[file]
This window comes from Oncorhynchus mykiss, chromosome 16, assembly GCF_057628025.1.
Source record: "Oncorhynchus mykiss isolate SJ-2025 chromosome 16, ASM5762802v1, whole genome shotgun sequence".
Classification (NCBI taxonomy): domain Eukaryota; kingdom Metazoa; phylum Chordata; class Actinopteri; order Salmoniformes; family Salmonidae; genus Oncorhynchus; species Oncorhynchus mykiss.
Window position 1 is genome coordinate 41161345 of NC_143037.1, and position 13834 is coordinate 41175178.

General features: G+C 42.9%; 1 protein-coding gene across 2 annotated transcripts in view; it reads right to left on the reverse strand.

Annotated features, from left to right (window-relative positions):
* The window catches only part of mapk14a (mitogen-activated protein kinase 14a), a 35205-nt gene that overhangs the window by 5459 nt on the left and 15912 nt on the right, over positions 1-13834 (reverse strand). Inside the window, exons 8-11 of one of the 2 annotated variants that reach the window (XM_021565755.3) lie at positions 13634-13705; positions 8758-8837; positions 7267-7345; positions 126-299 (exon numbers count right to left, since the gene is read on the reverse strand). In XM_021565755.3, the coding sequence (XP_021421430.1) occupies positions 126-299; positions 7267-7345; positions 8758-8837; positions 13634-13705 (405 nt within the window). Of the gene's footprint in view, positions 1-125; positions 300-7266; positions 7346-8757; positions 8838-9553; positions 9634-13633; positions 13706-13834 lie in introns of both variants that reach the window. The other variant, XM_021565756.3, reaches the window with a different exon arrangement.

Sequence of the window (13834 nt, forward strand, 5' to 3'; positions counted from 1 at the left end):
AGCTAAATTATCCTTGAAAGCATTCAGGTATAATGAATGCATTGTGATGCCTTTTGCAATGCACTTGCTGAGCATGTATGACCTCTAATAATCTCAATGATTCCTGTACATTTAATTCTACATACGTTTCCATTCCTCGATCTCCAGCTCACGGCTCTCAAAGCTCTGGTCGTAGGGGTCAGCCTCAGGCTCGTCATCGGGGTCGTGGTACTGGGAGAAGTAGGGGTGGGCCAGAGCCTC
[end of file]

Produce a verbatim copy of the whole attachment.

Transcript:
This window comes from Oncorhynchus mykiss, chromosome 16, assembly GCF_057628025.1.
Source record: "Oncorhynchus mykiss isolate SJ-2025 chromosome 16, ASM5762802v1, whole genome shotgun sequence".
Classification (NCBI taxonomy): domain Eukaryota; kingdom Metazoa; phylum Chordata; class Actinopteri; order Salmoniformes; family Salmonidae; genus Oncorhynchus; species Oncorhynchus mykiss.
Window position 1 is genome coordinate 41161345 of NC_143037.1, and position 13834 is coordinate 41175178.

General features: G+C 42.9%; 1 protein-coding gene across 2 annotated transcripts in view; it reads right to left on the reverse strand.

Annotated features, from left to right (window-relative positions):
* The window catches only part of mapk14a (mitogen-activated protein kinase 14a), a 35205-nt gene that overhangs the window by 5459 nt on the left and 15912 nt on the right, over positions 1-13834 (reverse strand). Inside the window, exons 8-11 of one of the 2 annotated variants that reach the window (XM_021565755.3) lie at positions 13634-13705; positions 8758-8837; positions 7267-7345; positions 126-299 (exon numbers count right to left, since the gene is read on the reverse strand). In XM_021565755.3, the coding sequence (XP_021421430.1) occupies positions 126-299; positions 7267-7345; positions 8758-8837; positions 13634-13705 (405 nt within the window). Of the gene's footprint in view, positions 1-125; positions 300-7266; positions 7346-8757; positions 8838-9553; positions 9634-13633; positions 13706-13834 lie in introns of both variants that reach the window. The other variant, XM_021565756.3, reaches the window with a different exon arrangement.

Sequence of the window (13834 nt, forward strand, 5' to 3'; positions counted from 1 at the left end):
AGCTAAATTATCCTTGAAAGCATTCAGGTATAATGAATGCATTGTGATGCCTTTTGCAATGCACTTGCTGAGCATGTATGACCTCTAATAATCTCAATGATTCCTGTACATTTAATTCTACATACGTTTCCATTCCTCGATCTCCAGCTCACGGCTCTCAAAGCTCTGGTCGTAGGGGTCAGCCTCAGGCTCGTCATCGGGGTCGTGGTACTGGGAGAAGTAGGGGTGGGCCAGAGCCTC